Kapital Boost is an Islamic crowdfunding platform based in Singapore, serving small businesses in the region. Although Islamic crowdfunding is a niche area, it has the potential to grow quickly given the large Muslim population in Singapore, Malaysia and Indonesia. We met up with Erly Witoyo, the founder and partner at Kapital Boost recently to understand more. Below are excerpts of our discussion.
Give us a quick introduction to Kapital Boost
Kapital Boost was set up to offer SMEs in Southeast Asia an alternative form of financing to bank loans. We recognise that SMEs play an important role in the development of communities and economies. Yet, most have limited or no access to bank financing. This limits their ability to grow. The lack of financing is also a common cause of business failure. Through Kapital Boost, we provided businesses without bank financing access the ability to raise capital at a competitive cost versus other non-bank financial institutions.
Our second objective in starting Kapital Boost was to address the shortage of attractive investment options for Muslim investors. Muslims make up about a quarter of the global population. However, Islamic-based financial assets make up less than 1% of total financial assets. Most Muslims in Singapore looking for Islamic-based investments tend to put their money in Islamic banks, but this offers them very low or sometime negative returns on a net (of inflation) basis. Investing through Kapital Boost can earn them annualised gross returns of 18-24%.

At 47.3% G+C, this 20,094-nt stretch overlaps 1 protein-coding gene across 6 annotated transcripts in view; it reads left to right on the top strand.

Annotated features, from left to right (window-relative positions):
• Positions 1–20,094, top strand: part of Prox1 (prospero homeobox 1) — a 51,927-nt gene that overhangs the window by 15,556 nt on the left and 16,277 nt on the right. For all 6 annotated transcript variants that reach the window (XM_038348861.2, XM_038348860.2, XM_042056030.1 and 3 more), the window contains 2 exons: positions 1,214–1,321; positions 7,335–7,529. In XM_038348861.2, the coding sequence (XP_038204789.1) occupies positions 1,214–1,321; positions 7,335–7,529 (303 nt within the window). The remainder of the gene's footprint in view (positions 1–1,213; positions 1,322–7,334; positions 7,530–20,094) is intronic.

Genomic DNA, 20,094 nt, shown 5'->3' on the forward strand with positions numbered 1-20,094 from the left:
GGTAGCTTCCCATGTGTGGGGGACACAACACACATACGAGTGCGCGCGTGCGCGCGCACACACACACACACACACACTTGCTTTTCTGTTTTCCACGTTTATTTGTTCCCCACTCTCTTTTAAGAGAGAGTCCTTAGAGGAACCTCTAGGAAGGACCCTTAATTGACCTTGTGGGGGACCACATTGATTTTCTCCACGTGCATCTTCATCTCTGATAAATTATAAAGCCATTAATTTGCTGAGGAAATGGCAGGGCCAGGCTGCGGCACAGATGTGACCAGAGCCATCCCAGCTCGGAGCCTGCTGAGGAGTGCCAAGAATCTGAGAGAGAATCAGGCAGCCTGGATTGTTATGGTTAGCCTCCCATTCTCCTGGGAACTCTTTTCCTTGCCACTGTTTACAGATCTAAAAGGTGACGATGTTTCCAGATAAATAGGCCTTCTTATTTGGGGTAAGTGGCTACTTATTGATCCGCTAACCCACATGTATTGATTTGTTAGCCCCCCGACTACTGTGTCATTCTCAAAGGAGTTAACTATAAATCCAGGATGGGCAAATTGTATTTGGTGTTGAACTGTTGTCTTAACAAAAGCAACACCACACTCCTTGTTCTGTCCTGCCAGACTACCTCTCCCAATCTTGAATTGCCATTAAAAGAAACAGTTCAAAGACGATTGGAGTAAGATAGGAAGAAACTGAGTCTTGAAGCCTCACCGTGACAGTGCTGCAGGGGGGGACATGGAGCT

What is Islamic crowdfunding?
Islamic crowdfunding is similar to other types of crowdfunding. At Kapital Boost our aim is to match investors looking for attractive investment opportunities with SMEs in need of capital for expansion.
The key difference with Islamic crowdfunding is the financing structure used. In our case we utilise a structure called Murabaha. This is a trading-based financing – investors first purchase the assets, which they will then sell to the borrowing SME in the near future at ‘cost plus a profit margin’.
The other key difference in Islamic Crowdfunding is that we screen SMEs to ensure their business is ethical and allowable under the Islamic law. So businesses in sectors such as alcohol, gambling, or adult entertainment will not be eligible for crowdfunding via Kapital Boost.
Can you give us an example on how Islamic crowdfunding works?
The first deal we did was for PT Produsen Batik, an Indonesian batik and textile producer. The company required funding for the purchase of fabrics to fulfill a purchase order for scarves from PT Tupperware.
Through Kapital Boost crowdfunding, investors collectively purchased SGD50,000 worth of fabrics required by Produsen Batik. Investors assigned the company as an agent to purchase the fabric from suppliers. The company also agrees beforehand to buy the fabrics from investors at cost (SGD50,000) plus a 7% profit margin three months later. To ensure the correct use of funds, the company is required to provide a receipt of the purchase to investors.
Kapital Boost agreed to help Produsen Batik with the needed funding because of the strength of the company’s business and financial profile, and its existing purchase order with Tupperware. We knew that as long as the company can produce the requested scarves to PT Tupperware, there will be cash inflow in the near-term. This can be prioritised for payment to Kapital Boost members (investors).
We were also comfortable with the company given its membership with Tangan di Atas (TDA), the largest SME association in Indonesia, who is our partner. TDA was willing to vouch for Produsen Batik’s capability and track record. If we had faced issues in getting payments from Produsen Batik, we could also have asked for TDA’s assistance.
To be continued…
(Due to the length of the article, the second part of this interview will be published in a follow-up post.)